WTA Tour

Serena retires ill at Wuhan

Serena Williams (AFP)
Serena Williams (AFP)

Wuhan - Top seed Serena Williams had to be helped from the court as she retired ill during her first set at the inaugural Wuhan Open in China on Tuesday.

The world number one had her temperature and blood pressure checked before retiring while 6-5 up against France's Alize Cornet, after just over an hour on court.

It brought an abrupt end to Williams' first match since she won her 18th Grand Slam title at the US Open in New York two weeks ago.

The incident is another blow for the Wuhan Open after poster girl and hometown hero Li Na quit tennis on the eve of the tournament.

"I'm sorry to all the fans in Wuhan that I had to retire from my match against Alize today," she said later. "I felt dizzy and nauseous in the first set and unfortunately couldn't continue.

"The tournament organisers have done an amazing job preparing the facilities for this year's event and I really hope to come back to the Wuhan Open in 2015."

The retirement meant France's Cornet, who beat Williams at Dubai and Wimbledon, becomes the first player to win three matches against her in a season since Justine Henin in 2007.

Williams, 32, was not the only high-profile retirement. Former world number one Jelena Jankovic went out with a back injury while 4-1 down against Coco Vandeweghe.

An ultra-aggressive Garbine Muguruza ousted Romanian second seed Simona Halep 2-6, 6-2, 6-3 as yet another top-10 player was sent packing.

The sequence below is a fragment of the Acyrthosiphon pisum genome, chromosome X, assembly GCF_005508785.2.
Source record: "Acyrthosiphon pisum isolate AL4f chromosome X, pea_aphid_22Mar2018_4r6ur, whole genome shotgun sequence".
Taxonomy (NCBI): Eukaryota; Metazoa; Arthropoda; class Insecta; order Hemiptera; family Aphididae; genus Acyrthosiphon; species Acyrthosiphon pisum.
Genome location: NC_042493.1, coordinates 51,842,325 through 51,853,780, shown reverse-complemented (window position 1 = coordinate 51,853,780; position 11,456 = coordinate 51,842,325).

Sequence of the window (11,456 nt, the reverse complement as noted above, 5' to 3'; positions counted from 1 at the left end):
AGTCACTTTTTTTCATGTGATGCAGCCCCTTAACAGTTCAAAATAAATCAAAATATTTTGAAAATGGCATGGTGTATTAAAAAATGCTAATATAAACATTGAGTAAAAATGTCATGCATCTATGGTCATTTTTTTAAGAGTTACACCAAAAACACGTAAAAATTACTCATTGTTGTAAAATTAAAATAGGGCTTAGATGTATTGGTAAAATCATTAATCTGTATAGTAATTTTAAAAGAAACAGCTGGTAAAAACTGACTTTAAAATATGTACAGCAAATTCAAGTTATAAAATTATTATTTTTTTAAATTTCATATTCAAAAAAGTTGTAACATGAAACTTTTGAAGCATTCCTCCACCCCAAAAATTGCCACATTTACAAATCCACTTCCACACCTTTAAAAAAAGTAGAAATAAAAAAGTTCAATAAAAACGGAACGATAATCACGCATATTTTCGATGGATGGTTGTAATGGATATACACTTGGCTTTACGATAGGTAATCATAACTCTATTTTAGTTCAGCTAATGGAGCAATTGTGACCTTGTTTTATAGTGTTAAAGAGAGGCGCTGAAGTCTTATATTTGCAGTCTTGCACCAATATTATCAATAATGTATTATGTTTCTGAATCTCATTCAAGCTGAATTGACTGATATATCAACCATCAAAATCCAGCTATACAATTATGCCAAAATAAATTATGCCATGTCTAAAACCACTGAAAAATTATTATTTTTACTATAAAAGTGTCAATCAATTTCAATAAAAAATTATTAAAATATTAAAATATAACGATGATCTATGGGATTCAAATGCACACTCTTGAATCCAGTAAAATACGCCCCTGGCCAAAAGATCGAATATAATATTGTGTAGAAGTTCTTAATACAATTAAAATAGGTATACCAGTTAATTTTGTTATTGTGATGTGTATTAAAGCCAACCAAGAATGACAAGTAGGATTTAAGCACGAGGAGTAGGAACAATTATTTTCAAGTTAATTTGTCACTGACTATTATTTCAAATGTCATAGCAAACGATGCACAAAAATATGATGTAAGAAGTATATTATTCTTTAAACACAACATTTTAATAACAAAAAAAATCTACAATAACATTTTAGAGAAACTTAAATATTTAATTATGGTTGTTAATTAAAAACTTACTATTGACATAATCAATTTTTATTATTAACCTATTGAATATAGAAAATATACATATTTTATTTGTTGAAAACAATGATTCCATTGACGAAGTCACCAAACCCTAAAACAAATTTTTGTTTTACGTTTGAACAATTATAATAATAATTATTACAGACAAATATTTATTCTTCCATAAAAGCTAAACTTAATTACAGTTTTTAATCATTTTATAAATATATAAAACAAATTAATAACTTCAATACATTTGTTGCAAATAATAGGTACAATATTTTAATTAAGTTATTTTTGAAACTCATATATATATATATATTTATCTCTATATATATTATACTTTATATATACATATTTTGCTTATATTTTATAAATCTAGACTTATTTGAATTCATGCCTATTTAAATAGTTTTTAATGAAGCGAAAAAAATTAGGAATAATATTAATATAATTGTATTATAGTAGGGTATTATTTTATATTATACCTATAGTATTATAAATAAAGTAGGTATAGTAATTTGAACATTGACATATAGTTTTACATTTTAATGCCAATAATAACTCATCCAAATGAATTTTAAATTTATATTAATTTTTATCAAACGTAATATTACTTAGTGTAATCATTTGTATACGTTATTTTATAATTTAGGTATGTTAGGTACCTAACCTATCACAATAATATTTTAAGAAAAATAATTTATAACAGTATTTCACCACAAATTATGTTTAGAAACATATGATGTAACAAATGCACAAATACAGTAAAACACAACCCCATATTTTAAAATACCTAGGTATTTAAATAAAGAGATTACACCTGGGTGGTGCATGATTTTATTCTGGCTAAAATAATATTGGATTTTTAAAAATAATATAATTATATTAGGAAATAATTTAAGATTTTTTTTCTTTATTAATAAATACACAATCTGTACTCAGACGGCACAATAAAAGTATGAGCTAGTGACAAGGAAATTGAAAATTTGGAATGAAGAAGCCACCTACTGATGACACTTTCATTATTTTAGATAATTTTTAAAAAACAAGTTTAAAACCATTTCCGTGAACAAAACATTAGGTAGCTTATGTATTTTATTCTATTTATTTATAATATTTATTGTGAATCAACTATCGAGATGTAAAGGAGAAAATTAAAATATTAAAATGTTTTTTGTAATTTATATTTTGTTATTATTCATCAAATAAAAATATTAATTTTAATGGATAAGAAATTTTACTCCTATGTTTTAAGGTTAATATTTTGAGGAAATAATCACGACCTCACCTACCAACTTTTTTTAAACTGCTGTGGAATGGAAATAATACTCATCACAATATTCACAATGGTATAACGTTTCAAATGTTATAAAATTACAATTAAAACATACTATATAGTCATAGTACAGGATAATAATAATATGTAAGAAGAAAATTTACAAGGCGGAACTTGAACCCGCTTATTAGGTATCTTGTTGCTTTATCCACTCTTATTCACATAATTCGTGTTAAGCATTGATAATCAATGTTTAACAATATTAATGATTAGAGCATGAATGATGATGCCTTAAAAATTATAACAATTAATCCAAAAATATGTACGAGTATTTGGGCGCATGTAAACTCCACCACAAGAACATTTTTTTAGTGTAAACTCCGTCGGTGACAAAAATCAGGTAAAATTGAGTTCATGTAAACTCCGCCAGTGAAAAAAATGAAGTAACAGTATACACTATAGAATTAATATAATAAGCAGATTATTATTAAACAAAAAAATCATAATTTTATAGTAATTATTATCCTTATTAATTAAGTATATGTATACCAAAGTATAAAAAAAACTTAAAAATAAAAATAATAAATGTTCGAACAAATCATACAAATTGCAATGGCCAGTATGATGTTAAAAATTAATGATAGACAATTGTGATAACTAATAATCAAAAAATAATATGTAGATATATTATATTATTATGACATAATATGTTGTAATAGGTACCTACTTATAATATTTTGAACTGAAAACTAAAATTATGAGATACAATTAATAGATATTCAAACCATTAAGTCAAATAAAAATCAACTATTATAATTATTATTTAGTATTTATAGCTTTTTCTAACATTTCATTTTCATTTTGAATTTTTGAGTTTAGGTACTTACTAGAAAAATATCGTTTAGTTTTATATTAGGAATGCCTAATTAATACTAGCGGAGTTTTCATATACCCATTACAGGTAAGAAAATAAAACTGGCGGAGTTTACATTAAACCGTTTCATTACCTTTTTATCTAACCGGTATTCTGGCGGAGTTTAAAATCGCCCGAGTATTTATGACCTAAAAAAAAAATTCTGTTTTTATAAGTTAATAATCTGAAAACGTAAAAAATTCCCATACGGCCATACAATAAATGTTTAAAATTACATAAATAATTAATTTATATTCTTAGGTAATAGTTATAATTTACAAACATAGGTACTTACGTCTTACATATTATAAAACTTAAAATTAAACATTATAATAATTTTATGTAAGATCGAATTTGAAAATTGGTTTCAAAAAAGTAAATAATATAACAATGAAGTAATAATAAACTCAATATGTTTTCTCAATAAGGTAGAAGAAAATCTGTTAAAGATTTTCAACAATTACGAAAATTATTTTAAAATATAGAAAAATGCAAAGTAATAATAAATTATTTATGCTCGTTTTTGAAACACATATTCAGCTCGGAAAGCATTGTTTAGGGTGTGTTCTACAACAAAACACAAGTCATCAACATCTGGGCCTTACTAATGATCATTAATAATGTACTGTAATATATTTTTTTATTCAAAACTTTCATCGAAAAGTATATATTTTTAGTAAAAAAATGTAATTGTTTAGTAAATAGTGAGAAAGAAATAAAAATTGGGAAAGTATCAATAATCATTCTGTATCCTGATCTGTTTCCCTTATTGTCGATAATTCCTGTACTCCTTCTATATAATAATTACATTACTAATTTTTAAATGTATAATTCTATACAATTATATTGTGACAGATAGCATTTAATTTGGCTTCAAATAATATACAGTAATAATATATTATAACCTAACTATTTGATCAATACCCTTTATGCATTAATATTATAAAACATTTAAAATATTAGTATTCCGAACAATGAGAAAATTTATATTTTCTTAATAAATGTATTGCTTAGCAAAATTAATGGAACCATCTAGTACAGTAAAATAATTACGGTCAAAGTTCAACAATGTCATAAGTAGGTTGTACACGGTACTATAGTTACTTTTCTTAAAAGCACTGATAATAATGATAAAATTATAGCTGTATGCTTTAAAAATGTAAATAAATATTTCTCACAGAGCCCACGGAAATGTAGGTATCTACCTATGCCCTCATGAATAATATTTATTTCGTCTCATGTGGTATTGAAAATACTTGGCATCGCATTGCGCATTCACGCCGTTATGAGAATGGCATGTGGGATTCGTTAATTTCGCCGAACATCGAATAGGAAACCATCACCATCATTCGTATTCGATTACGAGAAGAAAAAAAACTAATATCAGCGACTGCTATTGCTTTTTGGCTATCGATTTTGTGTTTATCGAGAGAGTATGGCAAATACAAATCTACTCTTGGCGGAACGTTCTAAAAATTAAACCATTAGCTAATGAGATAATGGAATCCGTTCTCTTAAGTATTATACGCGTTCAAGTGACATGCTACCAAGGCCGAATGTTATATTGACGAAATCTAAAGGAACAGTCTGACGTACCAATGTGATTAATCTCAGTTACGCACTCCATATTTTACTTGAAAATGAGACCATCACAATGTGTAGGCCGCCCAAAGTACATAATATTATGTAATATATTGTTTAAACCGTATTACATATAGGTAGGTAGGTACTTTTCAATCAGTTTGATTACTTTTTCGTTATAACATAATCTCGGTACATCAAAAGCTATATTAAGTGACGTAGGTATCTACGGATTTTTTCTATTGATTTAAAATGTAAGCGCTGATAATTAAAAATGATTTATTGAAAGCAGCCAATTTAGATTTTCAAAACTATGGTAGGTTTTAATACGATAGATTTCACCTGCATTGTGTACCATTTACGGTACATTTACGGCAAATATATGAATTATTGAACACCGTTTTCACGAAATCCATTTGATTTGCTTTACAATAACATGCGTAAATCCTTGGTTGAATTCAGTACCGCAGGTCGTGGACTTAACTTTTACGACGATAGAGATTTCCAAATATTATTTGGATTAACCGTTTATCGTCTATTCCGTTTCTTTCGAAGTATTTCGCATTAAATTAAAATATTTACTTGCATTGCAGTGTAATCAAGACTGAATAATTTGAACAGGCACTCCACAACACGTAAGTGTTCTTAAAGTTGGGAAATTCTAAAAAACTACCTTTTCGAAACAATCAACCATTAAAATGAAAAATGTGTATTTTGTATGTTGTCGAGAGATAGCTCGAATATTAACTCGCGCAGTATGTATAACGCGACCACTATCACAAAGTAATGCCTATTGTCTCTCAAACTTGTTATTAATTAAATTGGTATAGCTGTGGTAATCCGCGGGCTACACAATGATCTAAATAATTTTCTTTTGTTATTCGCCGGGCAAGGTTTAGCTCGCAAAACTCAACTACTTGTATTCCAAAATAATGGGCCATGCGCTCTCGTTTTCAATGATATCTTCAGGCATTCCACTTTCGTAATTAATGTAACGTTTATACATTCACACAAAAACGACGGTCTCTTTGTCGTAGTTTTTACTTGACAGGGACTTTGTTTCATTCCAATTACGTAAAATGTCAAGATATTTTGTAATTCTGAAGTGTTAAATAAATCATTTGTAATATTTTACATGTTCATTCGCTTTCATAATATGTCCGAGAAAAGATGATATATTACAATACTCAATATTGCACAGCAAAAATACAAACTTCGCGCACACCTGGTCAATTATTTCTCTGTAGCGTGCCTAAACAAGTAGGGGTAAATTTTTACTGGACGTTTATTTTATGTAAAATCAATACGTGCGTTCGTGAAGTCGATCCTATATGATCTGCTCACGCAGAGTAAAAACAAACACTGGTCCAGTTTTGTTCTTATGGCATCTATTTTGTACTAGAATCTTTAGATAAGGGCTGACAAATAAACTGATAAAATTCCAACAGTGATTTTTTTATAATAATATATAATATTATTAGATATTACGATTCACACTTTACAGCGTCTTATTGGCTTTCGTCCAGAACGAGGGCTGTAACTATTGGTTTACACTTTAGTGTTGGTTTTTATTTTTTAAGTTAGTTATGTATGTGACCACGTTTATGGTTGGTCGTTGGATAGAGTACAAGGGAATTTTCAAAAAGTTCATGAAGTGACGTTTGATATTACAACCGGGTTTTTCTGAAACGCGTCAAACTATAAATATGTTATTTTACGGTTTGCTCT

But Danish world number seven Caroline Wozniacki beat Spain's Carla Suarez Navarro 6-1, 3-6, 7-6 (7/4) to safely reach the third round.

World number six Agnieszka Radwanska was ousted by Caroline Garcia on Monday from a tournament which is now missing a swathe of seeded players.

Italian Sara Errani, seeded 11, 13th seed Russian Ekaterina Makarova and 16th seed German Andrea Petkovic all fell in the second round.

World number four Maria Sharapova remains and must feel in with a good chance of winning the $2.4 million tournament which reaches its climax on Saturday.

The Russian led the tributes to two-time Grand Slam champion Li when she announced she was bowing out of the game last week.

The 32-year-old Li was the first Chinese to win one of tennis's big four singles titles at the French Open in 2011. She is credited with sparking a surge in interest in the sport in her homeland.

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